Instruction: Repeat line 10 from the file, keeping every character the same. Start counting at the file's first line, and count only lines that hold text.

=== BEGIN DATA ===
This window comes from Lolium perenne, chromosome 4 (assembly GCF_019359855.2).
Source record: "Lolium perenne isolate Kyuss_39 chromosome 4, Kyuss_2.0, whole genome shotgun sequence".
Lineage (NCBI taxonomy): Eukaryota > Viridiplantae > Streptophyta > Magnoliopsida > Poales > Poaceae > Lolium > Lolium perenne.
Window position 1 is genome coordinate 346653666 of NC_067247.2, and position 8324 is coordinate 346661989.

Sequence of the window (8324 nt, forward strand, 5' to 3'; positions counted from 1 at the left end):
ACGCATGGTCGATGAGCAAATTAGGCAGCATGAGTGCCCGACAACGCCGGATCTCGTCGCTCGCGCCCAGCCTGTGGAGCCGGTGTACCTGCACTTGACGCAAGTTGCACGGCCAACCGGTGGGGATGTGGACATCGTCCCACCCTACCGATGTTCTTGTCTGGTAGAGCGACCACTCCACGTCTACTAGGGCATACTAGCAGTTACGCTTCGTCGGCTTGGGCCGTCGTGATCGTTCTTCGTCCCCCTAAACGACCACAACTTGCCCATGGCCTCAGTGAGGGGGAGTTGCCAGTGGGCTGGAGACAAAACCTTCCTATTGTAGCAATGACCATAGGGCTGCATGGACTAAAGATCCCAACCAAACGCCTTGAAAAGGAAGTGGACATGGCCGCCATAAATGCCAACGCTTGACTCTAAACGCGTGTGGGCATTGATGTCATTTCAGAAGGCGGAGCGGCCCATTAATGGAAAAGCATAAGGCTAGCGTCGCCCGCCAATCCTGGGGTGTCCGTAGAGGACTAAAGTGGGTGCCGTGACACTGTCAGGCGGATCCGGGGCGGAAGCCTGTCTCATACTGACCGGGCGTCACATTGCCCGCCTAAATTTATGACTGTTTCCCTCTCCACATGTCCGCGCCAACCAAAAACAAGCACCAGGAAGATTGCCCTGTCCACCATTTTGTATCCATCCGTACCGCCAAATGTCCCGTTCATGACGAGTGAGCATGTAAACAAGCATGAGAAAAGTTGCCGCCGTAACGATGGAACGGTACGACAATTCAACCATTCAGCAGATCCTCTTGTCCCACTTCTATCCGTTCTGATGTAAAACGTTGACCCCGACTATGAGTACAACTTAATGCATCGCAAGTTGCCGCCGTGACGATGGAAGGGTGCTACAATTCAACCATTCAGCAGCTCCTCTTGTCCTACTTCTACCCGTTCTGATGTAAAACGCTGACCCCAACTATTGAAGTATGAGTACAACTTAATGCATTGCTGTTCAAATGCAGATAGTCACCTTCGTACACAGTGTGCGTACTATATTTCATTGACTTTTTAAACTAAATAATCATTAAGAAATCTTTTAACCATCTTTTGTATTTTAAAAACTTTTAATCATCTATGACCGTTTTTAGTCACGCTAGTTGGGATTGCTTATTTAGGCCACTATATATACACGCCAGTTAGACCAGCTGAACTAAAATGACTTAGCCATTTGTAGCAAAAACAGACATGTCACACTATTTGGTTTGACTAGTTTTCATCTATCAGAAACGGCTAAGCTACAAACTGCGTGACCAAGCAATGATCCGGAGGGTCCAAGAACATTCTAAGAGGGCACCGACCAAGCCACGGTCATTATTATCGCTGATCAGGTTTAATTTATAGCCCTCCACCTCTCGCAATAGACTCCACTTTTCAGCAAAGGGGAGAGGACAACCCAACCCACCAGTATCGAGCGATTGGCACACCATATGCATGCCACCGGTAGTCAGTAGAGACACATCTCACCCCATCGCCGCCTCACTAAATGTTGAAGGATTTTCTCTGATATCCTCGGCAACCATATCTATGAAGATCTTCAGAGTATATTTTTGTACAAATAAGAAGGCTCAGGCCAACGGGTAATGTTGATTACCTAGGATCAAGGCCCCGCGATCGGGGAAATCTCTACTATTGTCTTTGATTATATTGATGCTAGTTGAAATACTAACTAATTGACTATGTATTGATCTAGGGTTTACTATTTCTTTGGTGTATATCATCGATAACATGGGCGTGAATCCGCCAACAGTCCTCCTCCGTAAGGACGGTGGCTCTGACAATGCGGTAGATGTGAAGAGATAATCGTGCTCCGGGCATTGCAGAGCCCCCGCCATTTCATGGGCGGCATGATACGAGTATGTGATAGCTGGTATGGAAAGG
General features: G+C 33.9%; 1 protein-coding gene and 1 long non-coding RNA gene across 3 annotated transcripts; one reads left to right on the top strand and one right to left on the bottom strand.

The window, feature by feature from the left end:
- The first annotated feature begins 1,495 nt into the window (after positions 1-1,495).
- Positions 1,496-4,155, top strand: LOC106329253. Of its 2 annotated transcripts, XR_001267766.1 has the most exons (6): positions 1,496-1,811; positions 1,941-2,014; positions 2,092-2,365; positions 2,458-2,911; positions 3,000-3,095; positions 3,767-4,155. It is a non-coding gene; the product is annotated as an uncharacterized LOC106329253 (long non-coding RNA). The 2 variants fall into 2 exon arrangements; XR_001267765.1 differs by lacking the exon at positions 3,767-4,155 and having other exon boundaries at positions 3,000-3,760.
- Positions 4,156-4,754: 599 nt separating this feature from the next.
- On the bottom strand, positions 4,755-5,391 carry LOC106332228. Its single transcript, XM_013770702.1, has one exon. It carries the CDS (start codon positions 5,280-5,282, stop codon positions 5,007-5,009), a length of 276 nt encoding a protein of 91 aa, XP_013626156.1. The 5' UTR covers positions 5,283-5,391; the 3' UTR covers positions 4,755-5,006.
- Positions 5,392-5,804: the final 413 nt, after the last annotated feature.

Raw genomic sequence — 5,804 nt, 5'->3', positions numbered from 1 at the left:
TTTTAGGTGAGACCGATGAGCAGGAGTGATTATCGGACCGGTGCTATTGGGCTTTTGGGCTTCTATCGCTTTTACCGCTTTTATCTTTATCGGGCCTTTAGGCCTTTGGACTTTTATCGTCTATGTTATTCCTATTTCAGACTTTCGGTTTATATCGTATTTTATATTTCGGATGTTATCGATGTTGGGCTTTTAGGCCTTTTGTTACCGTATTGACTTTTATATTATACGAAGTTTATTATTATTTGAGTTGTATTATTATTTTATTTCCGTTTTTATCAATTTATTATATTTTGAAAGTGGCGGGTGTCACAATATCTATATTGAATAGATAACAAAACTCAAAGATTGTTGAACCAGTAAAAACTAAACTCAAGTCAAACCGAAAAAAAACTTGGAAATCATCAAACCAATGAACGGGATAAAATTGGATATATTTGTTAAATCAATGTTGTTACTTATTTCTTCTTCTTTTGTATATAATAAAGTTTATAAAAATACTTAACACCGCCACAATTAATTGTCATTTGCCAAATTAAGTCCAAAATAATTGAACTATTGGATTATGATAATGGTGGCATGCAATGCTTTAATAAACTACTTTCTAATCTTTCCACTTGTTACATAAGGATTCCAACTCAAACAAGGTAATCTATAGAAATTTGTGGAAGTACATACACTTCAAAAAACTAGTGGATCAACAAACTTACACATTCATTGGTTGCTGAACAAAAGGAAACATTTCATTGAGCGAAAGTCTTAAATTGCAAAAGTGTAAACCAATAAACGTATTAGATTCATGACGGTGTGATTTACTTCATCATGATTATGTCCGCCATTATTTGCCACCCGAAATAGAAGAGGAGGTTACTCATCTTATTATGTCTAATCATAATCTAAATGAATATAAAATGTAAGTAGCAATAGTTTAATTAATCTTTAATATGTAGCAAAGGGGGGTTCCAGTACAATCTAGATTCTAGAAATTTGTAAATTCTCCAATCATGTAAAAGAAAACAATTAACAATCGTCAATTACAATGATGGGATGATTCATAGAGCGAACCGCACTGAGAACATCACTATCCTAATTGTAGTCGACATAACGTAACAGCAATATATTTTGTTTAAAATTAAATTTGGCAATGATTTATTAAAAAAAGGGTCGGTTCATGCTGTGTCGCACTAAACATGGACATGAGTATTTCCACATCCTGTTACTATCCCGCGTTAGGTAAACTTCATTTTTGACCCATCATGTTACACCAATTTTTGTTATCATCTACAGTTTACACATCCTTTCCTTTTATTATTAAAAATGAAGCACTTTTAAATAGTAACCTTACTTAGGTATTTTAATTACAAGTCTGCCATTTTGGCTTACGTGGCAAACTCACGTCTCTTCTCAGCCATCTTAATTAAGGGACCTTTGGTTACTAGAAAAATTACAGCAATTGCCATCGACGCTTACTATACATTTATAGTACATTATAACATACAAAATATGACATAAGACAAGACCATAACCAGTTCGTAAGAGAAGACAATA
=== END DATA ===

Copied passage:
- Positions 1,496-4,155, top strand: LOC106329253. Of its 2 annotated transcripts, XR_001267766.1 has the most exons (6): positions 1,496-1,811; positions 1,941-2,014; positions 2,092-2,365; positions 2,458-2,911; positions 3,000-3,095; positions 3,767-4,155. It is a non-coding gene; the product is annotated as an uncharacterized LOC106329253 (long non-coding RNA). The 2 variants fall into 2 exon arrangements; XR_001267765.1 differs by lacking the exon at positions 3,767-4,155 and having other exon boundaries at positions 3,000-3,760.